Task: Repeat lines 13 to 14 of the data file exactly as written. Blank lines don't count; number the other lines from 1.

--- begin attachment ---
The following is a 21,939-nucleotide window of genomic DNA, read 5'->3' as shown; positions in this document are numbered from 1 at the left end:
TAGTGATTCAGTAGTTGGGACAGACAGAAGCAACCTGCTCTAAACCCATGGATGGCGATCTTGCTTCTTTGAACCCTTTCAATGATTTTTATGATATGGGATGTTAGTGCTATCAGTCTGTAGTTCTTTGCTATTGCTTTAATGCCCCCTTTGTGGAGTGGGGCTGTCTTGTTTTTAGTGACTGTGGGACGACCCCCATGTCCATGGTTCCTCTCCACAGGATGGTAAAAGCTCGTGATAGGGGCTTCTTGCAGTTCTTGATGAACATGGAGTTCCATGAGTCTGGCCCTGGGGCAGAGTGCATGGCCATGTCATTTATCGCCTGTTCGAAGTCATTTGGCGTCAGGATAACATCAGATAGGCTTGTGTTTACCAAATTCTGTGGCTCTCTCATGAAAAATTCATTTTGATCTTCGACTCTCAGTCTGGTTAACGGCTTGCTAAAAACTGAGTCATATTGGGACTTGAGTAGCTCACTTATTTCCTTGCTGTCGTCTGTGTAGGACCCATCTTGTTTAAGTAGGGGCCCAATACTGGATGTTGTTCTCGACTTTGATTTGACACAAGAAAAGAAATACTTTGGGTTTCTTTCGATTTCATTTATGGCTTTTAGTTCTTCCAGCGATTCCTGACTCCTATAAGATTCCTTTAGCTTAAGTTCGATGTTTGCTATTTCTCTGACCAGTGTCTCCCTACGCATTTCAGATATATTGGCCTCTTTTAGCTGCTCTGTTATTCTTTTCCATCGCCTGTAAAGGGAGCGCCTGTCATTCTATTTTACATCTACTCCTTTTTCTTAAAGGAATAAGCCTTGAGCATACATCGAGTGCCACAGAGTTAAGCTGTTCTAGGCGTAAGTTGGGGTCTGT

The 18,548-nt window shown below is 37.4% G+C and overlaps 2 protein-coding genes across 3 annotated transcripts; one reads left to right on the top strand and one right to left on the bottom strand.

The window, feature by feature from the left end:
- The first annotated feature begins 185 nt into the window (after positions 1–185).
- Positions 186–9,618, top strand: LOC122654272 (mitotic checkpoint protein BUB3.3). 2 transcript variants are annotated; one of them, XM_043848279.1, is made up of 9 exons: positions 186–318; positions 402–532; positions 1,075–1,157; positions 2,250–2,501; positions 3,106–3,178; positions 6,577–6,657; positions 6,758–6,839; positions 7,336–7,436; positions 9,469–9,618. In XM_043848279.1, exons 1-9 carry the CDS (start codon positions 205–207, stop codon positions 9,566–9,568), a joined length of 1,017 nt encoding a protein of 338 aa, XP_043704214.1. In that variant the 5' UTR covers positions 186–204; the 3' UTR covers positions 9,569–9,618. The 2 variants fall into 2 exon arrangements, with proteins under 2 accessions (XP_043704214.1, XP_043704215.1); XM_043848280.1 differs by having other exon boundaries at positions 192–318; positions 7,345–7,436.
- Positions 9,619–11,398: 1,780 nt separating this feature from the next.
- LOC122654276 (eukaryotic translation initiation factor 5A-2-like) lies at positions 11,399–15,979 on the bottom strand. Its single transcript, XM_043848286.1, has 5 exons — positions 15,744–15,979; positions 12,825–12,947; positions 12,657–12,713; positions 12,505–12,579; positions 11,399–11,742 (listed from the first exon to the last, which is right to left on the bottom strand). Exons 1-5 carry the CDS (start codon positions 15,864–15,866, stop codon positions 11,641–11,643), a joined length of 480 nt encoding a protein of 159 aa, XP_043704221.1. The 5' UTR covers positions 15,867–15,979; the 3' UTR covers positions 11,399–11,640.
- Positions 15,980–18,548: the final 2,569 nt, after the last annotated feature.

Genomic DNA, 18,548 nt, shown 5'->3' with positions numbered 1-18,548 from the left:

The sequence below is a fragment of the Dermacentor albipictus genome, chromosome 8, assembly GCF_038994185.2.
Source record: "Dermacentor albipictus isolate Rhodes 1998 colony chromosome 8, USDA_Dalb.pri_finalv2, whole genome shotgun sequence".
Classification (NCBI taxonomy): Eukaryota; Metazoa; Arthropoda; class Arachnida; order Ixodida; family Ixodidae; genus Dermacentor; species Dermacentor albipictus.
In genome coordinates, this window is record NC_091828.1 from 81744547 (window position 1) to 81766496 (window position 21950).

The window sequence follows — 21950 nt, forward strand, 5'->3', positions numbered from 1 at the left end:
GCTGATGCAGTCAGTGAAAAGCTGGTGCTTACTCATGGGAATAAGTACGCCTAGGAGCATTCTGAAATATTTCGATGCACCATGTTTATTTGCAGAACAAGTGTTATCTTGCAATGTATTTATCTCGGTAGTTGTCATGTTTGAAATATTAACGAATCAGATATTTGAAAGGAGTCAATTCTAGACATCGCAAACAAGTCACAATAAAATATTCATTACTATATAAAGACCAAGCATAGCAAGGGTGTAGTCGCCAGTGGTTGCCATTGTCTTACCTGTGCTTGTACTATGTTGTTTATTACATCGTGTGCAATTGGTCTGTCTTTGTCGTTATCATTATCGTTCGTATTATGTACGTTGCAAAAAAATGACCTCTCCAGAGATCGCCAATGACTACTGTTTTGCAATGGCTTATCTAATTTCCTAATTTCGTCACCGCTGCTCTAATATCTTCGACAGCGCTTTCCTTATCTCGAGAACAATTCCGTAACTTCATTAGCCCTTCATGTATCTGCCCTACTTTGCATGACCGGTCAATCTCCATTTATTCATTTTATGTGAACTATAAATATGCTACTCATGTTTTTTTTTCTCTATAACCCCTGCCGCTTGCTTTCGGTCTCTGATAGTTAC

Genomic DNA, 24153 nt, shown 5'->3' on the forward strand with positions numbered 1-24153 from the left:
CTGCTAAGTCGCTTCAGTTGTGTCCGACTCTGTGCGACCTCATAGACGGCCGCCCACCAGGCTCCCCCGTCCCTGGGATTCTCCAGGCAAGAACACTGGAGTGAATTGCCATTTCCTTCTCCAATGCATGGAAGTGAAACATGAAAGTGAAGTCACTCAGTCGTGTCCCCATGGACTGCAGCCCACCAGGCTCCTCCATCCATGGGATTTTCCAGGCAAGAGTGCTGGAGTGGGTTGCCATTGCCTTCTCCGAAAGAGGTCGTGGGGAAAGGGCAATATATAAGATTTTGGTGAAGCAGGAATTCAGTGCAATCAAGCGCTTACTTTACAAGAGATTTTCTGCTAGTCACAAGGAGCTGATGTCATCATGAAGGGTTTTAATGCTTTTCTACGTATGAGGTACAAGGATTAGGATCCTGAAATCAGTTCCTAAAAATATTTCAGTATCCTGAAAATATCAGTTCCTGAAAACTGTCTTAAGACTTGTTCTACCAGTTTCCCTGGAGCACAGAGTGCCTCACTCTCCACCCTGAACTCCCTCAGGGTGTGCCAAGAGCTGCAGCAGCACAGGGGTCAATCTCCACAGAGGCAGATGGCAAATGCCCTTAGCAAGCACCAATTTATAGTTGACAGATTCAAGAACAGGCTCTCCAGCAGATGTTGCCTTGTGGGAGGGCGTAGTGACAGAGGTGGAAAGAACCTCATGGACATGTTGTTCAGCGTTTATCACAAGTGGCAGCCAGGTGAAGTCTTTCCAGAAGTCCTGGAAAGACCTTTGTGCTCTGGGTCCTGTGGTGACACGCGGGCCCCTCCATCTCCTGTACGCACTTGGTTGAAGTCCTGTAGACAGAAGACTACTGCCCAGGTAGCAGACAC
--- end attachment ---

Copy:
Classification (NCBI taxonomy): Eukaryota; Metazoa; Arthropoda; class Arachnida; order Ixodida; family Ixodidae; genus Dermacentor; species Dermacentor albipictus.
In genome coordinates, this window is record NC_091828.1 from 81744547 (window position 1) to 81766496 (window position 21950).